'The physicality, the aggression that the Georgians showed in defence, Ireland couldn’t live with that. At the minute, it’s worrying when a Georgian team can come into the Aviva and had parity for 50 minutes of the match.
Speaking on The Takeaway with Chicago Town, Chris Henry, Ferris's former backrow teammate with Ulster, said that Ireland's lack of physicality leaves us chasing the elite nations.
'The biggest question is who we're playing against. Scotland, Wales, we’ll be able to beat them because we have smart rugby players. But the question is, when we come up against the better sides, the Southern Hemisphere nations, can we create the power plays? I think that’ll be our Achilles heel. Can we match the physicality and the power athletes when we come up against it? If we’re playing England or France and they’re at 90% will we win? At the moment, I don’t think so.'
A 9-10 Axis on the wrong side of 30
Clearly the biggest gain for Ireland over the past year is the undeniable depth we have at so many different positions on the field. Unlike past years where the Irish XV largely picked itself, Farrell has real options to make when it comes to picking a backrow, wingers, and a centre partnership. Darren Cave repeatedly made this point on The Takeaway: no one knows what Ireland's best team is anymore. Caelan Doris, Hugo Keenan and Will Connors all had massively encouraging autumns. But ironically, this autumn has only emboldened that old guard at scrum-half and out-half, the two positions that could really benefit from competition.
This autumn we wanted to find out depth charts and pecking orders and the big disappointment is we still don’t know who’s coming after Johnny Sexton and Conor Murray. It’d be so nice to know who is going to step up after those two and we still don’t know.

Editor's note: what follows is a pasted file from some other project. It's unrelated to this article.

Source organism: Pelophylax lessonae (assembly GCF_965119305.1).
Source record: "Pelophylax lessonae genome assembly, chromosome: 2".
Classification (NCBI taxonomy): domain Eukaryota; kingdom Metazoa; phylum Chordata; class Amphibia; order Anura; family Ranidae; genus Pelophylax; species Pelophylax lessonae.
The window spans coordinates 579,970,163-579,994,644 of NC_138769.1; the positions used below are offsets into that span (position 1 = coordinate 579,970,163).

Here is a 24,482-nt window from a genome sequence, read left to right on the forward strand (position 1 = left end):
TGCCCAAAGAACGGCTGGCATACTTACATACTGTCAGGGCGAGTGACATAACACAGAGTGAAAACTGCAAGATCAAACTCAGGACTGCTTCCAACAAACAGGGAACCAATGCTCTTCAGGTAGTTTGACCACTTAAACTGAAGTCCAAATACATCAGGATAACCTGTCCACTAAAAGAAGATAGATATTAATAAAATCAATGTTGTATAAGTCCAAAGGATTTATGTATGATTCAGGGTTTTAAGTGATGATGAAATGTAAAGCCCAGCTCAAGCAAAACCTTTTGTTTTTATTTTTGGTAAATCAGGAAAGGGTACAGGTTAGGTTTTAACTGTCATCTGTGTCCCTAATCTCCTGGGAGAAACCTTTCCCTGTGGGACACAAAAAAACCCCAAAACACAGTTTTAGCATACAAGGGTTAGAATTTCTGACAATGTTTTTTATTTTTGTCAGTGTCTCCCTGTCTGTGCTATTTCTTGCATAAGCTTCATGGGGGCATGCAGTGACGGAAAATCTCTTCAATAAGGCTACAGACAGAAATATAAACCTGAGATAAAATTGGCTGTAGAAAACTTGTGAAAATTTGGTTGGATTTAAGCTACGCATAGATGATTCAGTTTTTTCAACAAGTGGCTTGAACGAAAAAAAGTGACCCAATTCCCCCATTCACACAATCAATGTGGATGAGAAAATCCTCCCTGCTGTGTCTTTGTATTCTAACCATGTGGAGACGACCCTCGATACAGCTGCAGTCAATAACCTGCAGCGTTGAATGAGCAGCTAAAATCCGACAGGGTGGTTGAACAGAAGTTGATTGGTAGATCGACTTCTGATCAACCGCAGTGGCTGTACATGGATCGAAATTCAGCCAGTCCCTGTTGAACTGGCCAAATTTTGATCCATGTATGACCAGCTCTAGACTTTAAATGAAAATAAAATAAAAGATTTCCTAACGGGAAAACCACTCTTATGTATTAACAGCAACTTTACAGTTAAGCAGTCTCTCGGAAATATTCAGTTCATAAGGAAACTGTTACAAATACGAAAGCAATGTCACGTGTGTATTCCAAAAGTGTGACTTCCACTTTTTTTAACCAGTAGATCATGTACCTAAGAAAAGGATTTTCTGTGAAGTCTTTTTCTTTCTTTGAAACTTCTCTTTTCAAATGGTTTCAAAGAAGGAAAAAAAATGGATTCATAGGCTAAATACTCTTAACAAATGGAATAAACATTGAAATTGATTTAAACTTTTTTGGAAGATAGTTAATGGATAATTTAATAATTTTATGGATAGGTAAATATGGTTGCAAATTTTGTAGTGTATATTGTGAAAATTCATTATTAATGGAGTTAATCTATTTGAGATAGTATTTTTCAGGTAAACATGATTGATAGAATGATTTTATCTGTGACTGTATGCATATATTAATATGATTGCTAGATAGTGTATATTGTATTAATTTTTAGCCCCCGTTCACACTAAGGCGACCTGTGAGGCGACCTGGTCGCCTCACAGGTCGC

On the basis of this autumn, Johnny Sexton's talk of being involved in the Ireland 2023 World Cup squad at age 37 don't sound ludicrous. Darren Cave said Sexton is clearly Ireland's best option at outhalf.
'There’s been a real void left behind Johnny Sexton. I think Ross Byrne is a really good player but I’m not sure whether he’s at international level. I think he gets a bit of an armchair ride at Leinster. Jameson Gibson Park had a pretty good autumn but he might go back to Leinster and sit on the bench. For me, Conor Murray is the best scrum half in Ireland, and if he can maintain that, I think that’s a very good thing for Ireland.'
See you in nine weeks
It all leaves Andy Farrell in a tricky position. There are clearly outstanding players coming up through the ranks, but against France in the Six Nations decider and at Twickenham last month, Ireland lacked both the physicality and the invention to get around bigger teams. The Six Nations returns in nine weeks, with England and France travelling to Dublin in 2021. Asked if Ireland has progressed or regressed in the past year, Henry paused before saying he sees the glass as half-full.
'I think progression because he’s given guys chances. Guys like Eric O'Sullivan, Connors, Dorris. We’ve got a bit more depth,' he said. Rugby is an attritional at Test level, so depth is no bad thing. Ireland will need more than bodies to win the Six Nations though.
We can only imagine how challenging it must have been to take on this job in this year. But for now, the jury remains out on Andy Farrell as the coach to change Ireland's fortunes.